Beware the robotic response


Your live chat channel is busy. The chat queues are building up, the chat alerts pinging, and you’re not quite living up to that ‘live’ promise.

In times like this, chat scripts, canned responses, and pre-set messages are a boon. They allow you to efficiently respond to customers and keep the conversation flowing – without repetitive typing and constantly searching for the right words.

But tread carefully.

Overreliance on scripts and canned responses leads to the robotic response. You can sound detached and disinterested, and risk alienating customers.

Sometimes, there’s a need to veer from the live chat script to sound human. So, how can you avoid the robotic response in your chat sessions?

The robotic response

A robotic response is a reply that doesn’t match the sentiment, context or flow of the conversation with customers. They are a result of an overuse of scripting and canned responses in a live chat session.

Robotic responses typically happen when agents use the chat tools at their disposal as crutches, or attempt to automate too much of the support interaction.

The problem is, a robotic response doesn’t help customers. Instead, it can frustrate them and make them feel unappreciated.

They signal to the customer that they aren’t being listened to, and when they involve an apology or empathy statement, they come across as insincere.

It comes down to one simple fact: people like to talk to people. But the people we talk to need to be engaged with the conversation.

Customers expect effort and emotion in their interactions — otherwise you get a robotic response, and the human agent may as well have been a chatbot.

Chatter: Hi, my bill is wrong this month, it says I owe £55 but I haven’t used any extra services?

Agent: Hi, how can I be of assistance?

The features behind the robotic response

The features behind the robotic response are not to blame. Tools such as canned responses, pre-set messages and proactive invitations, (all of which can work to provide an automatic script,) are hugely beneficial when used right.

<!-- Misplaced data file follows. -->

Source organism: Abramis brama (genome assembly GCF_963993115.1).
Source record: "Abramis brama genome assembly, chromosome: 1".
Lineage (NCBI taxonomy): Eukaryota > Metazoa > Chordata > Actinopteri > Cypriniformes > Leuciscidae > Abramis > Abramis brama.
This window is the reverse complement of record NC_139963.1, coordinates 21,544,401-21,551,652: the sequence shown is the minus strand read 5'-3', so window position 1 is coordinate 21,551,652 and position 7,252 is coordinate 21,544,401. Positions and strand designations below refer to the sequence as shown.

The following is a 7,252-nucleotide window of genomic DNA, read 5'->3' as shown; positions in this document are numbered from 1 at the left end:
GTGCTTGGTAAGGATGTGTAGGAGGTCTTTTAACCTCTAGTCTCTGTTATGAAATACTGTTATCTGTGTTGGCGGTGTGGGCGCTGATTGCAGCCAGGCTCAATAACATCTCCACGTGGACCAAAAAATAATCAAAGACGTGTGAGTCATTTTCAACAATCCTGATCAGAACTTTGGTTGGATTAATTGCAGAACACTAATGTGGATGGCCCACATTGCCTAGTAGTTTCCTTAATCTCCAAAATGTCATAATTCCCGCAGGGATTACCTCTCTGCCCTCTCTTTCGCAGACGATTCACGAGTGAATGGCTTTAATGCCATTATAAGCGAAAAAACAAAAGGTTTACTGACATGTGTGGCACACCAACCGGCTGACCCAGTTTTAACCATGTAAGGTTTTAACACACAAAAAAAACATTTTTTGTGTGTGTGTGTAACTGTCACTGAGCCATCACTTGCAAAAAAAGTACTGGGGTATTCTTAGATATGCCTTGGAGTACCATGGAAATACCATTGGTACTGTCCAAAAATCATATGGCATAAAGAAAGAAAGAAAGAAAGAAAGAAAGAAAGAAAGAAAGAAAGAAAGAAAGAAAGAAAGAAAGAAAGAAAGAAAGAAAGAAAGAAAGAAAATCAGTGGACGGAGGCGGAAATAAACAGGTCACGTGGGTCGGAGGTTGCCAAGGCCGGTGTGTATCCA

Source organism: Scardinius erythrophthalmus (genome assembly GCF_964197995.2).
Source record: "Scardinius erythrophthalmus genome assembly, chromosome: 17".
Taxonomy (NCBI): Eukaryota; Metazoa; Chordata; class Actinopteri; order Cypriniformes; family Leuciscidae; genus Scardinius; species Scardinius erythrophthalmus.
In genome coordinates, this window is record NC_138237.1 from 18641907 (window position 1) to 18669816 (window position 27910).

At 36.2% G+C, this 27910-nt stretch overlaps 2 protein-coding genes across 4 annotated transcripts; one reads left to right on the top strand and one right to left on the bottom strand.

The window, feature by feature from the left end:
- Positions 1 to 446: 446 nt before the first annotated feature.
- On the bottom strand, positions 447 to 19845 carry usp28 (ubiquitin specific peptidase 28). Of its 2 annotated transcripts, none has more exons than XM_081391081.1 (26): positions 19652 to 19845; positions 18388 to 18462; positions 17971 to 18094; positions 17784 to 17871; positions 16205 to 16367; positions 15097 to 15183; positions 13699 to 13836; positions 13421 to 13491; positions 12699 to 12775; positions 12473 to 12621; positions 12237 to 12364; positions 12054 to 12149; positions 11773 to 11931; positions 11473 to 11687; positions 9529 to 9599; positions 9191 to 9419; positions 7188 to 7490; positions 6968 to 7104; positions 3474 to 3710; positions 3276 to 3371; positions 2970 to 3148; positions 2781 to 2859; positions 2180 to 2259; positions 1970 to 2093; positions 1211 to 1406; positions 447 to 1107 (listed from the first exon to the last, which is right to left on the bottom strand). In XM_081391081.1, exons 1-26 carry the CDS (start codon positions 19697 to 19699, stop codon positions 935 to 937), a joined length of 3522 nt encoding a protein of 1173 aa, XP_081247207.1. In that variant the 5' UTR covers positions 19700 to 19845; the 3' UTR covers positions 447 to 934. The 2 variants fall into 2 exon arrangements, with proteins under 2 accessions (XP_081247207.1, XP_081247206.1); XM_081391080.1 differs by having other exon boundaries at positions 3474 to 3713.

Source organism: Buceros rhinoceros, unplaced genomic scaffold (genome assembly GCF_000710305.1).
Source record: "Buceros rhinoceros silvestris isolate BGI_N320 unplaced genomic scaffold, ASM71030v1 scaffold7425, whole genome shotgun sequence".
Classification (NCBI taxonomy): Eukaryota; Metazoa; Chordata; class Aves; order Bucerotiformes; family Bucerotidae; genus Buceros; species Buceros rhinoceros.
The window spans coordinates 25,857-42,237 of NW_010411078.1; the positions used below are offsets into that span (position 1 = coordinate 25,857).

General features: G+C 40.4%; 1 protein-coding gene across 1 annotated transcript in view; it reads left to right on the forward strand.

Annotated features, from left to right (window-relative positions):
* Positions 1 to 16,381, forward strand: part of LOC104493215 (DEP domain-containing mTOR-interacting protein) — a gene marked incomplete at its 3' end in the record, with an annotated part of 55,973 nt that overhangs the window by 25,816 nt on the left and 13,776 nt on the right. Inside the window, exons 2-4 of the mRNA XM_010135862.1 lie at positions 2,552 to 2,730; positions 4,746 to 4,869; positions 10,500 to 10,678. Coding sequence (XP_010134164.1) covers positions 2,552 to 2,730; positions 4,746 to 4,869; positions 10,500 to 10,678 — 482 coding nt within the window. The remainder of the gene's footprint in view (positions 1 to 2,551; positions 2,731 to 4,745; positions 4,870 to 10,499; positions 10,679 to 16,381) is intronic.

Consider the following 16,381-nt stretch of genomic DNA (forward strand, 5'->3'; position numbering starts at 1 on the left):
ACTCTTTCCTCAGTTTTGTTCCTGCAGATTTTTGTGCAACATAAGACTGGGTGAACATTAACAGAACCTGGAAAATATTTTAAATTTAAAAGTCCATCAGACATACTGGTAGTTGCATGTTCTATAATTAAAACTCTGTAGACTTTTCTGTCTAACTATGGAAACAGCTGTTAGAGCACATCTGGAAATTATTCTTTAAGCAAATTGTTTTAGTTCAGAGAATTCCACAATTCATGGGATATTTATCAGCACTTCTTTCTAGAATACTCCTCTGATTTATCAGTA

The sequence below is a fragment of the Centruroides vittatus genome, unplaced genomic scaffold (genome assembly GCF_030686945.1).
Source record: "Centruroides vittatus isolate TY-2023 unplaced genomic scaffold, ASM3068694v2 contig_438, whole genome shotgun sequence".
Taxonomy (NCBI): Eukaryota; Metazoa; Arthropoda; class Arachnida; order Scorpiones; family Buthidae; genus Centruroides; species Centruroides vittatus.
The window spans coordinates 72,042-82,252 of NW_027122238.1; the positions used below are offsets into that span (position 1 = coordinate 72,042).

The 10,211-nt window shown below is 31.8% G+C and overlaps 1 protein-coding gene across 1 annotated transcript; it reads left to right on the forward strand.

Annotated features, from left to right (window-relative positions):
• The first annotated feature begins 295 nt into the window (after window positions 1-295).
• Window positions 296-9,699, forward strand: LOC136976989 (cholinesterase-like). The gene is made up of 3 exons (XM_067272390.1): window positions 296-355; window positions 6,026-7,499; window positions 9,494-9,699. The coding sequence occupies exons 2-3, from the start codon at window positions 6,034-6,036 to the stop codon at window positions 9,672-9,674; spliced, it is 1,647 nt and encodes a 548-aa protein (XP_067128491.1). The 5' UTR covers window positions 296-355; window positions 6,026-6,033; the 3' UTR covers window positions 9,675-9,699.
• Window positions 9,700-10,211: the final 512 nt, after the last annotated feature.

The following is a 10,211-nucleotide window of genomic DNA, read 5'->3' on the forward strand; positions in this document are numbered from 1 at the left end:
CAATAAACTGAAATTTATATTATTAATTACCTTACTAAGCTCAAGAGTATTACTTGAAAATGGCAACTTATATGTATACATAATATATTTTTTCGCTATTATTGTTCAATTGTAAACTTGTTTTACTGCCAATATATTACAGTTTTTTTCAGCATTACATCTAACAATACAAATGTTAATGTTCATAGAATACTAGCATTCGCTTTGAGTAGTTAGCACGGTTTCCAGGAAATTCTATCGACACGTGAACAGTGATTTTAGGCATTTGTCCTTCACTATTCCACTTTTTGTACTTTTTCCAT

Canned responses, for example, are a fantastic way to save agent time. They respond effectively to frequently asked questions, avoiding manual retyping throughout the day.

Likewise, pre-set greetings are a great way to break the ice.

Proactive chat invitations, meanwhile, enable you to entice more customers into a conversation.

The key is in context. If these tools fit with the conversation, and are phrased with friendliness, scripted messages are a great tool. They work best, though, when used as a framework and personalised for each customer.

Supporting the human

The robotic response only happens when scripted features are relied on too heavily, and the messages customers receive aren’t tailored to their support experience.

The robotic response fails at delivering the empathy, flexibility and respect that embodies the human touch.

Sometimes queries are difficult, and the agent is unsure how to best handle the support session. They then use their scripts and chat tools as a conversational crutch.

Unfortunately, this leads to a support session that sounds stilted and off. It’s like talking to a non-player character in a video game, that’s only programmed to say certain things.

Chatter: Your service is appalling, I’ve been waiting on hold in a call queue for 40 minutes now!

Agent: Thanks for getting in touch! How can I help you today? 😊

So, when using canned or pre-scripted responses, be sure to pay attention to the information the customer has given.

If you don’t understand what they have said, it’s better to clarify their problem first, rather than guess and send an ill-fitting pre-scripted response.

And if the canned or scripted response, even once personalised to the customer, doesn’t fit the context of the conversation, it’s time to stray from the script.

Other chat tools are also great for avoiding a robotic response. For example, sentiment analysis and chat mood can help agents identify when a chat might be going south.

When the emotional tone of a chat becomes negative, agents can make sure they’re offering fully engaged, empathetic replies to appease the customer. (Not just shoving in a chirpy scripted response or a formulaic apology.)

Beware the robotic response

Scripted responses have their place in chat support sessions, and can prove integral to the smooth running of your customer service.

But, beware the robotic response, and use chat features carefully. Remember: if the response doesn’t perfectly fit the context of the chat, don’t use it. At least, not without making it perfect first.

When you know how to avoid falling foul of the robotic response, live chat software can boost your customer satisfaction.

Why not give it a try with a free trial of WhosOn?

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